Visual Basic Concepts

Collections in Visual Basic

What is a collection? In "The Visual Basic Collection Object," a collection was defined as a way of grouping related objects. That leaves a lot of room for interpretation; it's more of a concept than a definition.

In fact, as you'll see when you begin comparing collections, there are a lot of differences even among the kinds of collections provided in Visual Basic. For example, the following code causes an error:

Dim col As Collection
Set col = Forms      ' Error!

What's happening here? The Forms collection is a collection; the variable col is declared As Collection; why can't you assign a reference to Forms to the variable col?

The reason for this is that the Collection class and the Forms collection are not polymorphic; that is, you can't exchange one for the other, because they were developed from separate code bases. They don't have the same methods, store object references in the same way, or use the same kinds of index values.

This makes the Collection class's name seem like an odd choice, because it really represents only one of many possible collection implementations. This topic explores some of the implementation differences you'll encounter.

Zero-Based and One-Based Collections

A collection is either zero-based or one-based, depending on what its starting index is. As you might guess, the former means that the index of the first item in the collection is zero, and the latter means it's one. Examples of zero-based collections are the Forms and Controls collections. The Collection object is an example of a one-based collection.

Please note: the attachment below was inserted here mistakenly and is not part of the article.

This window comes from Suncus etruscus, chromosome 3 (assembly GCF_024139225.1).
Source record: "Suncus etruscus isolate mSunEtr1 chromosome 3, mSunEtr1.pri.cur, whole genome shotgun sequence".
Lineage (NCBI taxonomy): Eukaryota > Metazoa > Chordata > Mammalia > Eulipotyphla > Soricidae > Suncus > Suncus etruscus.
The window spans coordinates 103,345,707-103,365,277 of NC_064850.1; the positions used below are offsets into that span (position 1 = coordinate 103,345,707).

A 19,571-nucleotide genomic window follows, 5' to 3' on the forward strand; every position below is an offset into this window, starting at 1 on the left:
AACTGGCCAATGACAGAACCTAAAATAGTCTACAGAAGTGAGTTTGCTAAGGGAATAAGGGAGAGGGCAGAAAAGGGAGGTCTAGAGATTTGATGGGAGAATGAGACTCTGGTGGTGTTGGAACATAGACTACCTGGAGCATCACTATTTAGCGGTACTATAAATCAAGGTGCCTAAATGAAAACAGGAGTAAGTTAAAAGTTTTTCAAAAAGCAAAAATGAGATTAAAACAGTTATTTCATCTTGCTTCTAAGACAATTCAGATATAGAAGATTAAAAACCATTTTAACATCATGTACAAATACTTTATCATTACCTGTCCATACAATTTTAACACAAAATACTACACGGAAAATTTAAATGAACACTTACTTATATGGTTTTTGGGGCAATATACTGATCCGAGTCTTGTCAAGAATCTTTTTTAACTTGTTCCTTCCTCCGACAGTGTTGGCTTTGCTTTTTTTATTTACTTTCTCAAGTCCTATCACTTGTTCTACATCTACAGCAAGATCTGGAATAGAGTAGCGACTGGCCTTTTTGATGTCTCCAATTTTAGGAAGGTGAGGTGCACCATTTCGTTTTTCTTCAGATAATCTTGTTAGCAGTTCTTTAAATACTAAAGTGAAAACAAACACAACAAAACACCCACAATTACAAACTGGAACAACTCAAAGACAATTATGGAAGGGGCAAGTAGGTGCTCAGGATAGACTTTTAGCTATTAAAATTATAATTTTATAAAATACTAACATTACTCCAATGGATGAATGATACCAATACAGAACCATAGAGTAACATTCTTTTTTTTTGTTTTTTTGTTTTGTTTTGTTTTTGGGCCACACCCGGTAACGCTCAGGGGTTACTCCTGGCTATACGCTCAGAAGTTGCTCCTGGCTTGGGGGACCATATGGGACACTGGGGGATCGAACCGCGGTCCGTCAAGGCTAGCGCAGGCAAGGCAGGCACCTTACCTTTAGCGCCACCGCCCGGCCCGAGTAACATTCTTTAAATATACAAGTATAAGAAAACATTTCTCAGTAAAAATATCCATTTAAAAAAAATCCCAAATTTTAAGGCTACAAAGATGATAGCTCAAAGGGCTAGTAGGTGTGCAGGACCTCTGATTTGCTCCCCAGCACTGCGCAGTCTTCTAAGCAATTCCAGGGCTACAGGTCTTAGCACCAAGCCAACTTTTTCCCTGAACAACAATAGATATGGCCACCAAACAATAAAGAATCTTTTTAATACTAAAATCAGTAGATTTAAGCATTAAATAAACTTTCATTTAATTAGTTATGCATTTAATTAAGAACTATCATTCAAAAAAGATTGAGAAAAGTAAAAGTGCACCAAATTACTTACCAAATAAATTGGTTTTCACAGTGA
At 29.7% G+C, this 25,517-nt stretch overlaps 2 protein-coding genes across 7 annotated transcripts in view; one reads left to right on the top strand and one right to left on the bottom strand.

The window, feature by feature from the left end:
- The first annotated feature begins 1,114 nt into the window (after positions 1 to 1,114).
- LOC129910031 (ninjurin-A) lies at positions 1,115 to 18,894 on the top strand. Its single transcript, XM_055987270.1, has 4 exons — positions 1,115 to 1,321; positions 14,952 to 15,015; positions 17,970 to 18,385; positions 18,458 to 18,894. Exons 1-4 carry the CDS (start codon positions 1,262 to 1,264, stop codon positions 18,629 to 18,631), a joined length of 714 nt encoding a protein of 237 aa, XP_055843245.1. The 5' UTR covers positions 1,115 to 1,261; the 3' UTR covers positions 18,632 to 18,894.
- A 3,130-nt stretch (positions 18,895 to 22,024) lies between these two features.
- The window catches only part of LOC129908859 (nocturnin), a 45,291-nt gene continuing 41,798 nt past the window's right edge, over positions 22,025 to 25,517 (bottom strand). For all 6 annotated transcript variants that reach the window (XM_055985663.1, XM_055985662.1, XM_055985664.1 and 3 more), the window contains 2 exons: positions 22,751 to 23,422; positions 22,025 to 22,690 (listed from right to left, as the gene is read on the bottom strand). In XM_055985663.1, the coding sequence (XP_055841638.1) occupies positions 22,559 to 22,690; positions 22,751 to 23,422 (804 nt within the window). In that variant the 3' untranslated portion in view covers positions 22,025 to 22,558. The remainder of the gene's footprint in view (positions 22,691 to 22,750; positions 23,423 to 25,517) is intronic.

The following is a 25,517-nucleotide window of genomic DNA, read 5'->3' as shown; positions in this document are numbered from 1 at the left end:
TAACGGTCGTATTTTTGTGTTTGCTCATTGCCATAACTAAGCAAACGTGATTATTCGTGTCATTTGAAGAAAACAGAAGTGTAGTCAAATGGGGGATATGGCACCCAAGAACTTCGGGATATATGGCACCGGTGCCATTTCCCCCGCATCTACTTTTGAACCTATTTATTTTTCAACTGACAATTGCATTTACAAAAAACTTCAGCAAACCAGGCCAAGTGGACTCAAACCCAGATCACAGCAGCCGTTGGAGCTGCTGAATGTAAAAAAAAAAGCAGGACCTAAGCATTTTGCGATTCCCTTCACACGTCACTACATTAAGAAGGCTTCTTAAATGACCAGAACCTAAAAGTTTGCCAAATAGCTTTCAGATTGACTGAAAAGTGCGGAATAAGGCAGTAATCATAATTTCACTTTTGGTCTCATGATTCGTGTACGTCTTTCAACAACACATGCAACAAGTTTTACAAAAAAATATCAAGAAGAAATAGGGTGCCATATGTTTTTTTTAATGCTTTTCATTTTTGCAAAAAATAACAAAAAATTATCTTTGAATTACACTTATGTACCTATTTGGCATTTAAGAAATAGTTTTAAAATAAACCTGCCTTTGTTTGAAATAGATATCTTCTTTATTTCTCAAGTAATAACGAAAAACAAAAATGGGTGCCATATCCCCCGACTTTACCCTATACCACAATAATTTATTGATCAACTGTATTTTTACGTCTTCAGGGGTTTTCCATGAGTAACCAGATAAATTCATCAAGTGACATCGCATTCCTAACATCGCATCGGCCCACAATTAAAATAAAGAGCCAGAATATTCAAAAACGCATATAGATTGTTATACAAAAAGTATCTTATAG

Older collections in Visual Basic are more likely to be zero-based, while more recent additions are more likely to be one-based. One-based collections are somewhat more intuitive to use, because the index ranges from one to Count, where Count is the property that returns the number of items in a collection.

The index of a zero-based collection, by contrast, ranges from zero to one less than the Count property.

Index and Key Values

Many collections in Visual Basic allow you to access an item using either a numeric index or a string key, as the Visual Basic Collection object does. (Visual Basic's Collection object allows you to add items without specifying a key, however.)

The Forms collection, by contrast, allows only a numeric index. This is because there's no unique string value associated with a form. For example, you can have multiple forms with the same caption, or multiple loaded forms with the same Name property.

Adding and Removing Items

Collections also differ in whether or not you can add items to them, and if so, how those items are added. You can't add a printer to the Printers collection using Visual Basic code, for example.

Because the Collection object is a general-purpose programming tool, it's more flexible than other collections. It has an Add method you can use to put items into the collection, and a Remove method for taking items out.

By contrast, the only way to get a form into the Forms collection is to load the form. If you create a form with the New operator, or by referring to a variable declared As New, it will not be added to the Forms collection until you use the Load statement to load it.

The Forms and Controls collections don't have Remove methods. You add and remove forms and controls from these collections indirectly, by using the Load and Unload statements.

What Has It Got In Its Pocketses?